Sarah Vossler, her husband Zhang Yang and their son Oliver Zhang (1).
By plane, train and automobile, the family spent a week in Dali, a small southern city near the China-Myanmar border. They flew China Eastern to Kunming and then took a seven-hour train ride to Dali. From the train station, they took a taxi to the old city of Gucheng.
Through Ctrip.com, the family booked roundtrip flights from Beijing to Kunming at RMB 2,400 (tax inclusive). It was RMB 20 for the taxi ride from the airport to the Kunming train station. If traveling during the day, the train is RMB 90 for hard sleeper and RMB 50 for hard seat. Once in Dali, the taxi ride from the train station to Gucheng cost RMB 40. The family spent RMB 6,400 over the seven days.
The family stayed at a friend’s house, but Sarah recommends Bird Bar & Bird’s Nest (www.birdbardali.com/en/rooms). The hotel has been newly renovated and a deluxe suite is RMB 280 a night.
Shopping in Dali is cheaper than in Beijing. There are shops selling things, like minority-print skirts and shirts, silver, Yunnan coffee and many types of homemade liquor, including plum wine.
The family cooled down with smoothies and frozen fruit drinks (RMB 10), bought at shops on the side of the road. At Café de Jack, a restaurant that’s been around since 1993, a set meal of eggs, toast and hash browns, and coffee or tea is RMB 18. Eating breakfast street food is another scrumptious
option. The family also found some great local restaurants, selling specialty food from other parts of China, like Shaanxi noodles (RMB 13 a bowl) and a Sichuan restaurant – one of many restaurants in Dali that are family-owned and operated.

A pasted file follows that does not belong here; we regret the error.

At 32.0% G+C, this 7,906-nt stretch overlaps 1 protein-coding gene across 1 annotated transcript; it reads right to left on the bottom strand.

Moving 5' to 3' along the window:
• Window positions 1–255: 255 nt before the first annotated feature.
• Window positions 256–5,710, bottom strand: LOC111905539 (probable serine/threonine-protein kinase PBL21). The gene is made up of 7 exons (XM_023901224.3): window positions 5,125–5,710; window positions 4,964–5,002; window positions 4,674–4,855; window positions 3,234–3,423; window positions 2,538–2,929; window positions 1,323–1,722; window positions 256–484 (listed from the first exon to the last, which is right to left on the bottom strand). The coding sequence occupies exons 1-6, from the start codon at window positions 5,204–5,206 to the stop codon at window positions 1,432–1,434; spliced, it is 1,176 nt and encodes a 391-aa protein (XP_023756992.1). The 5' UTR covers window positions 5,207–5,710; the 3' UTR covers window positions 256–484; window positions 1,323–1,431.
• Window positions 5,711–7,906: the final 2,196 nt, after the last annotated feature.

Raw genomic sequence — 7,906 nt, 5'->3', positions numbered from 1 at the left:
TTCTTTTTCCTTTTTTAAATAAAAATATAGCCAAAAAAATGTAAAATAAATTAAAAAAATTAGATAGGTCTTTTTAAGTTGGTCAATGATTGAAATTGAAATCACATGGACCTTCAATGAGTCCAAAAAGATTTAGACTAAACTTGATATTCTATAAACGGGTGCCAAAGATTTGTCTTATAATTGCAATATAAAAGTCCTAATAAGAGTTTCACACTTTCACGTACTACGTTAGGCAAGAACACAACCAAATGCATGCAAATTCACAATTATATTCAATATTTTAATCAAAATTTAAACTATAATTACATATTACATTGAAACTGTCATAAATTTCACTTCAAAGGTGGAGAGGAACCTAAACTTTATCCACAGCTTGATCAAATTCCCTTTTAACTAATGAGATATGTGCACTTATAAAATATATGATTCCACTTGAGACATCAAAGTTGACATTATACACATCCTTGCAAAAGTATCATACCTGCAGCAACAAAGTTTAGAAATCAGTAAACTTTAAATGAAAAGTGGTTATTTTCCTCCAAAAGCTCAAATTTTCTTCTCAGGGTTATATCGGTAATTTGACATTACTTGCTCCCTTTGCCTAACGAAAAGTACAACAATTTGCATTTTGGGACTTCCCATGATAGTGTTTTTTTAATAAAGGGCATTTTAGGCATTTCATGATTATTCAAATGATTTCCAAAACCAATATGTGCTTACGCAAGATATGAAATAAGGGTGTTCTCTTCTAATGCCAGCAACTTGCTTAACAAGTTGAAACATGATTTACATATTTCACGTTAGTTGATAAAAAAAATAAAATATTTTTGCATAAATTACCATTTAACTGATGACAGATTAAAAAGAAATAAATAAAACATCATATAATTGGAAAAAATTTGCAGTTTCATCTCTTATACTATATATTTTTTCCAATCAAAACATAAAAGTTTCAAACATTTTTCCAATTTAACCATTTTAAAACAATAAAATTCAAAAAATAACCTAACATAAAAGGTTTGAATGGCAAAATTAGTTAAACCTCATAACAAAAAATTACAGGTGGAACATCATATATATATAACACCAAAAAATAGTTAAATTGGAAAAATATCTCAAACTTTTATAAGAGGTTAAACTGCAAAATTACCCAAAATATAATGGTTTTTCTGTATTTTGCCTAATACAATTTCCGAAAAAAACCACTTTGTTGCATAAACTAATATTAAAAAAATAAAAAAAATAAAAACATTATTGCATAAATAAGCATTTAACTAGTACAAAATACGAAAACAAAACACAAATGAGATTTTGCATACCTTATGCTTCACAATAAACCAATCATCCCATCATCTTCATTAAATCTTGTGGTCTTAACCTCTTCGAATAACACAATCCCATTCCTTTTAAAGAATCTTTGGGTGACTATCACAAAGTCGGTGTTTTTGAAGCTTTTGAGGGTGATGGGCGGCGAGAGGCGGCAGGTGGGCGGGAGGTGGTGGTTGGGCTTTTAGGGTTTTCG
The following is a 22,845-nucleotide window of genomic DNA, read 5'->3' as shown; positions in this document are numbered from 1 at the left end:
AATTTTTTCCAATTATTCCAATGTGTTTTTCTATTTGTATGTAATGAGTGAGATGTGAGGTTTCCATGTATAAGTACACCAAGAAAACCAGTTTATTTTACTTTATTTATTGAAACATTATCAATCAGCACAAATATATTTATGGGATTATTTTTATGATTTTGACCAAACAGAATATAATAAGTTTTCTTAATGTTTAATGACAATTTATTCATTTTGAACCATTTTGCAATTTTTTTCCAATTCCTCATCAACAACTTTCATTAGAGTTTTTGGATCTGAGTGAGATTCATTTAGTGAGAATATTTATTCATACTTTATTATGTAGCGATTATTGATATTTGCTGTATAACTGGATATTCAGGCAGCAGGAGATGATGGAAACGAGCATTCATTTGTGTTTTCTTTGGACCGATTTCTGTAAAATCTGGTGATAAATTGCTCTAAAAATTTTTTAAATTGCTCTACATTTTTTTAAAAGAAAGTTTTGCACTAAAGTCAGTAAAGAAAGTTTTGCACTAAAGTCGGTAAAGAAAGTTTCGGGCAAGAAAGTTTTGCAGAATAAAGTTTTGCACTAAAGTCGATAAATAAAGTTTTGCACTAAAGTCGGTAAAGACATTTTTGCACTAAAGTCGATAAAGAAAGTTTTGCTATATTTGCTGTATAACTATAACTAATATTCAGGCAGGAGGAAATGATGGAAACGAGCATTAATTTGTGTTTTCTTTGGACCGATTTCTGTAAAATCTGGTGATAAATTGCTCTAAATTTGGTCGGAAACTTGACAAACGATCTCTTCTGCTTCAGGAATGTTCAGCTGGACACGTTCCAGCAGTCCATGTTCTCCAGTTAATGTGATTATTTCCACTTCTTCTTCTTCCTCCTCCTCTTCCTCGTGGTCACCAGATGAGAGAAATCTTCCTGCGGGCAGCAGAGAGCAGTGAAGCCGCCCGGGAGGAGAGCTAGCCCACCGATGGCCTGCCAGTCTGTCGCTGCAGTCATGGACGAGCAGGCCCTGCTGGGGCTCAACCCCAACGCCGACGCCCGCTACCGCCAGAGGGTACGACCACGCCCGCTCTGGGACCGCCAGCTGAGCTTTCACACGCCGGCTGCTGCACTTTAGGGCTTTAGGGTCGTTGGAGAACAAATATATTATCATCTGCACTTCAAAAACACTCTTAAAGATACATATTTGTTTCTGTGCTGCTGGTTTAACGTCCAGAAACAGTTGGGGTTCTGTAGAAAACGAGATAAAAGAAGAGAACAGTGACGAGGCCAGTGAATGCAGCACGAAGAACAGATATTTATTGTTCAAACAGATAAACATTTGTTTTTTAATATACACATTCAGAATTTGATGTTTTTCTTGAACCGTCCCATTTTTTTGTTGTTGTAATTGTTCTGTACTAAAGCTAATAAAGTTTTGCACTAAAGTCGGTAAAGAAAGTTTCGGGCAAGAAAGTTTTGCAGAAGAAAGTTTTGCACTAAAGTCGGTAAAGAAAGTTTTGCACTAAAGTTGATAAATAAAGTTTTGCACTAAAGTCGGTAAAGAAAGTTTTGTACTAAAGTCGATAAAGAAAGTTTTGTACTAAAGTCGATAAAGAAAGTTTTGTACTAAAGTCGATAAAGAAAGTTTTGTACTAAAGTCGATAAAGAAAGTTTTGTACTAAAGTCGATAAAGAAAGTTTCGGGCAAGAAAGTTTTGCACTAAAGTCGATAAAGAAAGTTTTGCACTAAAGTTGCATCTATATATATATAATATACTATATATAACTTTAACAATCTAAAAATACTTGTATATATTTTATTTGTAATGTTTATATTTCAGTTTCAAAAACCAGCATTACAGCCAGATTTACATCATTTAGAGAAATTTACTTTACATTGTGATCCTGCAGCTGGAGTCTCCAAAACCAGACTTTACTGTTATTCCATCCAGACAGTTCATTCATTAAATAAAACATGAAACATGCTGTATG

On their last morning, they took a ten minute drive to Er Hai or Er Lake. There they visited a friend of a friend, a famous artist who has settled in Dali. He has turned his home into an art gallery and was preparing for an exhibit. From the rooftop of the house, they took in a gorgeous view of the lake. Later, they walked around the village and lake. They finished the day with a delicious meal at a local restaurant.
The Worst Part
They didn’t realize that March is one of the worst times to visit Dali, because of the wind. They woke up every morning in their courtyard bedroom to doors banging open from the strong gusts of wind. However, by noon the sun was out and the wind had died down.
An Unexpected Moment
The Sichuan restaurant was cozy and decorated with photos of the owner and his twin teenagers dressed in different costumes, from when they were movie extras. The dishes served were selected by the owner, made especially
for them. Sarah can be picky, so she was surprised when she loved
everything he made, including a crispy eggplant dish, a melt-in-your-mouth rib dish and a vegetable soup. While they enjoyed their meal, the owner played piano for them.
You can rent bikes (RMB 30/day – they even provide baby seats) and ride around the old city. English is spoken in the Western restaurants and by tour agents around town, which makes it easy to book bus or train tickets. There are also lots of stray dogs, which was perfectly okay by Oliver, who loves to dog-watch.